the birth of prayer
Not in the ordinary moments, the long line at the supermarket,
a parking spot elusive on a busy weekend night, a baseball game
stretched to its thinnest innings. Not as a card flips over on a wagered bet,
or the frantic rifling through the racks of a final sale, or the flicker of fame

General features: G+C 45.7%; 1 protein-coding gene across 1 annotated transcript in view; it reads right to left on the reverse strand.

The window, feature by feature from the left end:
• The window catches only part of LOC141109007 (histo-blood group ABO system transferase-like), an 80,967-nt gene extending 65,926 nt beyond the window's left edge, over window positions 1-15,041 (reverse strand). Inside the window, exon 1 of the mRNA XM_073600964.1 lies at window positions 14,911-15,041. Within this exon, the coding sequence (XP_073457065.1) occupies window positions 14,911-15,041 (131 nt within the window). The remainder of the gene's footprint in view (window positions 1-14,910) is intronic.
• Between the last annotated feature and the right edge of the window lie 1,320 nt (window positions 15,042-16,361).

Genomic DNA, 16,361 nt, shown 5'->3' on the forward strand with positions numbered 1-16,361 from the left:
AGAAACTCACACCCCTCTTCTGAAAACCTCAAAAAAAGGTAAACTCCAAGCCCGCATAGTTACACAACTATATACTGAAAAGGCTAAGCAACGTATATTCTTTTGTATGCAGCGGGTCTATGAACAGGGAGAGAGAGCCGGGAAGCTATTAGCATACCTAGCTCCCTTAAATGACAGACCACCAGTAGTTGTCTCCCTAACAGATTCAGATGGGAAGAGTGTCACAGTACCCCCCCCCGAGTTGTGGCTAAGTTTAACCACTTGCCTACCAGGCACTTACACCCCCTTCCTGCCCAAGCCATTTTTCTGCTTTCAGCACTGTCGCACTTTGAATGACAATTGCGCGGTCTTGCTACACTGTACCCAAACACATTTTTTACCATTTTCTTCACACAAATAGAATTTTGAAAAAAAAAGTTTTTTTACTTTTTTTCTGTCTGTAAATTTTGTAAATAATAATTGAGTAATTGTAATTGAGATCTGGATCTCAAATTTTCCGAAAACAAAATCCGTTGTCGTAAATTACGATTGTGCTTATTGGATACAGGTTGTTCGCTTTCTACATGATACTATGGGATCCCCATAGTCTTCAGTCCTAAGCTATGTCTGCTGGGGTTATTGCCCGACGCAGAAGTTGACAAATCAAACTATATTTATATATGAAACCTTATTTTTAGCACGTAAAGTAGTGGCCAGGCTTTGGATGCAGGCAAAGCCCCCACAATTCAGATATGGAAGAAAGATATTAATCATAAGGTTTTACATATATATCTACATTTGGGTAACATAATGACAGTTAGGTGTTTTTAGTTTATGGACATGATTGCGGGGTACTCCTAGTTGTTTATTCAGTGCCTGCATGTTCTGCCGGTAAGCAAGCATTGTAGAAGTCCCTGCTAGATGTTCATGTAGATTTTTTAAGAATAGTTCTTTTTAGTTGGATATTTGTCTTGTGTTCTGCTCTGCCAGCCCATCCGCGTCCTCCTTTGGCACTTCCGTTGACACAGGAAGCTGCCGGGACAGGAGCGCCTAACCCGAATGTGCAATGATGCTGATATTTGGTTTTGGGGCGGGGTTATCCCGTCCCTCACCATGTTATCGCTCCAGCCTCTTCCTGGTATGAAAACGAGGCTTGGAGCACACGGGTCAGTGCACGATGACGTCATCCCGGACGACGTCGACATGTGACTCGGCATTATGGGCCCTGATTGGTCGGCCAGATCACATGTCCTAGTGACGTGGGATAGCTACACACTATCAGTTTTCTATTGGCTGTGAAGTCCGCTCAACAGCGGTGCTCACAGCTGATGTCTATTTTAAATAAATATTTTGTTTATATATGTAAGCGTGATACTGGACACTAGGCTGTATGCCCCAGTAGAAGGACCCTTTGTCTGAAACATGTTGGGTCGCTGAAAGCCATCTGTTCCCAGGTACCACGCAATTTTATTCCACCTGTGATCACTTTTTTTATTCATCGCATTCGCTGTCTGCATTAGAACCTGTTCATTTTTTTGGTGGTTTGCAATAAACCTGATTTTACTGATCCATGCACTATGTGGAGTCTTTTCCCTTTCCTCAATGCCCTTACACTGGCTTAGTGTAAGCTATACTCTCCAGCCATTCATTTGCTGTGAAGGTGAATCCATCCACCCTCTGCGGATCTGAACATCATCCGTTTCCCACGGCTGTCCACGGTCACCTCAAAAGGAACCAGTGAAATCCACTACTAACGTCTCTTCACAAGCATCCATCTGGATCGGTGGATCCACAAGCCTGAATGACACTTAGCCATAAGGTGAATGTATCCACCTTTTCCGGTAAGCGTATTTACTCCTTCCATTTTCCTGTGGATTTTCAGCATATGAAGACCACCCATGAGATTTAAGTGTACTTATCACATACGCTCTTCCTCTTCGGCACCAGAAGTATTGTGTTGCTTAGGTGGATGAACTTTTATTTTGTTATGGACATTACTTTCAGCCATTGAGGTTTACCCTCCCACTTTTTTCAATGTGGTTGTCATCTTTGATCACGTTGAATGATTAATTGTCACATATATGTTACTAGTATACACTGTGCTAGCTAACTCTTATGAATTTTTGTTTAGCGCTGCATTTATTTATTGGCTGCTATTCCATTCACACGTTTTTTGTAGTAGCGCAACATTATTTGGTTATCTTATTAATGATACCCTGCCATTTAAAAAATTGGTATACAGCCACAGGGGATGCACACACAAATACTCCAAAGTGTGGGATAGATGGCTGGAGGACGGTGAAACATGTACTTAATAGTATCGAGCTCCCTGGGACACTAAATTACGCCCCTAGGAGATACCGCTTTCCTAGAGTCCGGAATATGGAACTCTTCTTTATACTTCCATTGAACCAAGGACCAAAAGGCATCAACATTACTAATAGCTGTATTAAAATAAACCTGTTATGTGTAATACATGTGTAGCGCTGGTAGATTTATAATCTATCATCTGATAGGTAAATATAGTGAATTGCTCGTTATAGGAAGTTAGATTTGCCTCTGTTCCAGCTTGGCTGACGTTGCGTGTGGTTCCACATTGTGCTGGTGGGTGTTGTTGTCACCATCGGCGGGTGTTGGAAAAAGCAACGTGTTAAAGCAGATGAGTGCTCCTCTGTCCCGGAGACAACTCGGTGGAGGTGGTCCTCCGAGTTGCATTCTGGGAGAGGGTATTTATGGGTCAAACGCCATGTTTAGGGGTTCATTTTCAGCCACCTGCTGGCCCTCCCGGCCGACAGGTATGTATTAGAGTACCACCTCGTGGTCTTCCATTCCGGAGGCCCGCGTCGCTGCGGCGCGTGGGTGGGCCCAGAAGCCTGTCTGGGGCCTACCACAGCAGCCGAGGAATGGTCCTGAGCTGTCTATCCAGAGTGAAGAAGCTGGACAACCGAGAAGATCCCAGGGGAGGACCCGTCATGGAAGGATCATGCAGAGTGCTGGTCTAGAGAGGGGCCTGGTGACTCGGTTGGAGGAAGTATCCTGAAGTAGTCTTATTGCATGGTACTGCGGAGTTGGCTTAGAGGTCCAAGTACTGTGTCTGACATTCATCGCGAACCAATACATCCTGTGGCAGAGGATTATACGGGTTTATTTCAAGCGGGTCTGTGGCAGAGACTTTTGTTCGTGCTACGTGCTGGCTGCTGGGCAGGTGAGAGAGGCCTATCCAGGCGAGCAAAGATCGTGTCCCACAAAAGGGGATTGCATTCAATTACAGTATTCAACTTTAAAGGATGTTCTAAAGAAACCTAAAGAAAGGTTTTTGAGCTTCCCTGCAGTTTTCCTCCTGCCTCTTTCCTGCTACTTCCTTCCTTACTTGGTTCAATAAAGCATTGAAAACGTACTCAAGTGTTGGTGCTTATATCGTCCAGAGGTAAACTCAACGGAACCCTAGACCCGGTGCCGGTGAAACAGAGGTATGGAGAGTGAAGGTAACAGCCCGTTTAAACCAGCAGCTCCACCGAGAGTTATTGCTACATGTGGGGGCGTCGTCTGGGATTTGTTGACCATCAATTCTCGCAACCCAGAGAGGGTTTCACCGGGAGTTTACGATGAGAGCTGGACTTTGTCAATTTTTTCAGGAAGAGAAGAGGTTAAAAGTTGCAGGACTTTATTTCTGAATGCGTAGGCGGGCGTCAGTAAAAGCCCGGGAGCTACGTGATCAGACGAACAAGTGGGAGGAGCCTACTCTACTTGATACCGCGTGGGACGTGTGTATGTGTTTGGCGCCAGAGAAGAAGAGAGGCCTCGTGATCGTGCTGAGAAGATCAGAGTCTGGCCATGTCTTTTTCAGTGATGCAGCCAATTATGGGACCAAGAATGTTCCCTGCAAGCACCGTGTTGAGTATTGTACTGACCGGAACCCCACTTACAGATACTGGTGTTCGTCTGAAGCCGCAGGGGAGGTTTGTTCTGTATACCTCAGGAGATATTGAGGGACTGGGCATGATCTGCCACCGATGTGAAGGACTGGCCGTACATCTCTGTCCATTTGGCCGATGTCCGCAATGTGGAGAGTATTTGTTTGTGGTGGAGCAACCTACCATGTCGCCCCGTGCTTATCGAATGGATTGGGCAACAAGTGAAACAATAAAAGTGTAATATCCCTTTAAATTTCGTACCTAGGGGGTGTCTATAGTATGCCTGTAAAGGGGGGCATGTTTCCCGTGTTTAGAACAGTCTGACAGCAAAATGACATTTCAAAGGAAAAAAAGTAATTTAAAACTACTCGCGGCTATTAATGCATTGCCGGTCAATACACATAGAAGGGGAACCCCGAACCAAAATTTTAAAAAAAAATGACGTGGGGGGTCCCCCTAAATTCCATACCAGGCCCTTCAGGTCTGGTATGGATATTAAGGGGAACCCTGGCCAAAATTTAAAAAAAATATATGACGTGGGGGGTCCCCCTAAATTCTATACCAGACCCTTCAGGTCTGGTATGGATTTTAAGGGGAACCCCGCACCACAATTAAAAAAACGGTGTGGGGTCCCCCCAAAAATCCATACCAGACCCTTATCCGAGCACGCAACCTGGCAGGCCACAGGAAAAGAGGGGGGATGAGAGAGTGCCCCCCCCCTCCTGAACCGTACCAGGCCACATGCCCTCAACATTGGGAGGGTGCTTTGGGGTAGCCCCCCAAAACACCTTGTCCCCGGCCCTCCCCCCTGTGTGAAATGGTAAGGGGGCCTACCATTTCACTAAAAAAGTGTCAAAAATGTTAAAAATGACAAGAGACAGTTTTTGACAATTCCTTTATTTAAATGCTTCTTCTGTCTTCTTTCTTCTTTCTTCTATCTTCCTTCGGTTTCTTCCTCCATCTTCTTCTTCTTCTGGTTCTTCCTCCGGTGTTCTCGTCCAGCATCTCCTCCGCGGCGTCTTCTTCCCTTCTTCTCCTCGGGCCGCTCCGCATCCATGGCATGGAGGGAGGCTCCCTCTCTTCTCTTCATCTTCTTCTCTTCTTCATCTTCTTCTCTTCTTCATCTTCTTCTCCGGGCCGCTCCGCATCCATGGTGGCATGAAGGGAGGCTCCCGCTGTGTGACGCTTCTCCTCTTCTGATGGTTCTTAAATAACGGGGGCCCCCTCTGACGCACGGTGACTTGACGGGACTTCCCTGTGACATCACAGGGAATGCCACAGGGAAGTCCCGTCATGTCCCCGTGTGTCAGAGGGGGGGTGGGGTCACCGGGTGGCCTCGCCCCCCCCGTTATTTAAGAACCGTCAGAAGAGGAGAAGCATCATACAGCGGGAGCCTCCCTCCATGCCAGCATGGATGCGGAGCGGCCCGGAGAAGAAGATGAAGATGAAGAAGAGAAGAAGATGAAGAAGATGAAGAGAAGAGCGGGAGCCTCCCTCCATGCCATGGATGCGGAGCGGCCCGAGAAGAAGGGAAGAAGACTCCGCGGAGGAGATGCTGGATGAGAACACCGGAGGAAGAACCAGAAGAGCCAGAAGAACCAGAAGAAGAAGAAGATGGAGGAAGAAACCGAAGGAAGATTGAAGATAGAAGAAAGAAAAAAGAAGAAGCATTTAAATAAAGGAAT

from a novel midwifed through years of hours in a quiet, empty office.
No, prayer begins somewhere even smaller, a millimeter at the back
of the throat at the announcement of hard news, a blood vessel’s little hiss
as it registers the change in the story’s rotation. And from there, a crack
opens in the body, and the flesh and bones surrender to a silent plea versed
in neither language nor boundary. And our heart spills and swells, refusing to be burst.